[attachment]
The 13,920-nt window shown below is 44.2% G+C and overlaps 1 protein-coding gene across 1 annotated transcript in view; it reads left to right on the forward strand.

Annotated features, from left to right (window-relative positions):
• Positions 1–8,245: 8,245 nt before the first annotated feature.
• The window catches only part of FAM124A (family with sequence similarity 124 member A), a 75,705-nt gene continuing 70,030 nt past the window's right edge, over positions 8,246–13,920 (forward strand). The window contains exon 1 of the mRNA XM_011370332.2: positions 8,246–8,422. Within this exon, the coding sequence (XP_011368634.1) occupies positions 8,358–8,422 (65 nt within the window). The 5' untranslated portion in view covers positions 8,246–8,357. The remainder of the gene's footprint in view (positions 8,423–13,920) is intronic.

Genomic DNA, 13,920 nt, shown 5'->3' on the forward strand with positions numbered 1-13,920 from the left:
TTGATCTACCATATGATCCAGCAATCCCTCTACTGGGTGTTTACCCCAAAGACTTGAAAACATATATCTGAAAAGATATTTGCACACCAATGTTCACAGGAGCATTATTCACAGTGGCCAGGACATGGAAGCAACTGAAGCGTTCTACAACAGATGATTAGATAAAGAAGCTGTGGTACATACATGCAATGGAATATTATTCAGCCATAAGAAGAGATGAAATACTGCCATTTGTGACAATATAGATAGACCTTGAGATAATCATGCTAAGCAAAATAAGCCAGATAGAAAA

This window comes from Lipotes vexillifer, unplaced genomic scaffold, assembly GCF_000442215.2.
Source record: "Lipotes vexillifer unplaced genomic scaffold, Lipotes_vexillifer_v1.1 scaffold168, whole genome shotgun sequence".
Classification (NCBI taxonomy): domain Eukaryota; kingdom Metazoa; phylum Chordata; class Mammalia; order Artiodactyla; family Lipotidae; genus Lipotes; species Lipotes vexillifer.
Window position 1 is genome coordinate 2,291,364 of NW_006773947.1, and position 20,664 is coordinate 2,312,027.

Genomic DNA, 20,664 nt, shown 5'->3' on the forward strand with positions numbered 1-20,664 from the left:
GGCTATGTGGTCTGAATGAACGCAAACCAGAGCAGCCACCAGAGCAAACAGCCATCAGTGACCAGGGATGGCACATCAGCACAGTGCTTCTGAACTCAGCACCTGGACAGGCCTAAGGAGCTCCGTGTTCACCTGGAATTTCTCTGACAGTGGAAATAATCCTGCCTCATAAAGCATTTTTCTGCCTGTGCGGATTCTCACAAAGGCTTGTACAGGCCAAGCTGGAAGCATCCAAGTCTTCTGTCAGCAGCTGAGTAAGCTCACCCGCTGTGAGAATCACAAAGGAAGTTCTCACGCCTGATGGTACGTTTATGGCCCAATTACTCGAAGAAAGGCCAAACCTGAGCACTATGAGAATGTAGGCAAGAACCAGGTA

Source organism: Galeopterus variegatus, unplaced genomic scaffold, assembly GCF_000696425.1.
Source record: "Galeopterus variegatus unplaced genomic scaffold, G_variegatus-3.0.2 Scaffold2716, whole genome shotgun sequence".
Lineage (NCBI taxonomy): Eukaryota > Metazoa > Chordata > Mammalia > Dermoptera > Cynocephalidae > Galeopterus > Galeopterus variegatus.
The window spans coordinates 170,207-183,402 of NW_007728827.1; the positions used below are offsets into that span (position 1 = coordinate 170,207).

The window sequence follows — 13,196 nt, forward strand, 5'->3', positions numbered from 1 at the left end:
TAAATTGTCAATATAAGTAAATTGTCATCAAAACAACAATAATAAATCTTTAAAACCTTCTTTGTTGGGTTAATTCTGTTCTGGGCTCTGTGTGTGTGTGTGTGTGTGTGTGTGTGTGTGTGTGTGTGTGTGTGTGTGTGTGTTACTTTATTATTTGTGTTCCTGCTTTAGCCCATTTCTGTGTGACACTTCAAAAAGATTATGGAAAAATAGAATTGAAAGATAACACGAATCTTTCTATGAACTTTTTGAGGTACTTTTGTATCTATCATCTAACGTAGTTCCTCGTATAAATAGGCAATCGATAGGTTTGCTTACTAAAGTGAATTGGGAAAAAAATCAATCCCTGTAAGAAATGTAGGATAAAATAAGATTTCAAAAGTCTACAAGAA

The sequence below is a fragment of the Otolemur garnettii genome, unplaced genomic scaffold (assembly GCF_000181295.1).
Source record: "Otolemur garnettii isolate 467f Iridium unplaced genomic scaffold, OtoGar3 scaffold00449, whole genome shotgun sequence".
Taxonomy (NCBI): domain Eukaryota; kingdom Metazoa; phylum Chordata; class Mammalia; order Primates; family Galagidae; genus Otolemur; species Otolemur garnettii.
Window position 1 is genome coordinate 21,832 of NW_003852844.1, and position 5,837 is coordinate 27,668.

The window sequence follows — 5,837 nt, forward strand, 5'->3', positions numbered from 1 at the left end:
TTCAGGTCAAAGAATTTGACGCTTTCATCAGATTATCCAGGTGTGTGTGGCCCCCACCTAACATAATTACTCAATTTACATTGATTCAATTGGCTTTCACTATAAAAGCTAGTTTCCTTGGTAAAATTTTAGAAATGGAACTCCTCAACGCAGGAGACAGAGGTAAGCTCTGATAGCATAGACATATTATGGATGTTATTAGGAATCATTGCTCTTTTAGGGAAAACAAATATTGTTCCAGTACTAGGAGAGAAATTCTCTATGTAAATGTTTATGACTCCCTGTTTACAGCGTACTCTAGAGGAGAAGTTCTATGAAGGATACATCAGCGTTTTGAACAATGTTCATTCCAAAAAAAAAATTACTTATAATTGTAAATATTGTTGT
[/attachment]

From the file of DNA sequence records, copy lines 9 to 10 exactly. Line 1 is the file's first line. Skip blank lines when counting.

Classification (NCBI taxonomy): domain Eukaryota; kingdom Metazoa; phylum Chordata; class Mammalia; order Artiodactyla; family Lipotidae; genus Lipotes; species Lipotes vexillifer.
Window position 1 is genome coordinate 2,291,364 of NW_006773947.1, and position 20,664 is coordinate 2,312,027.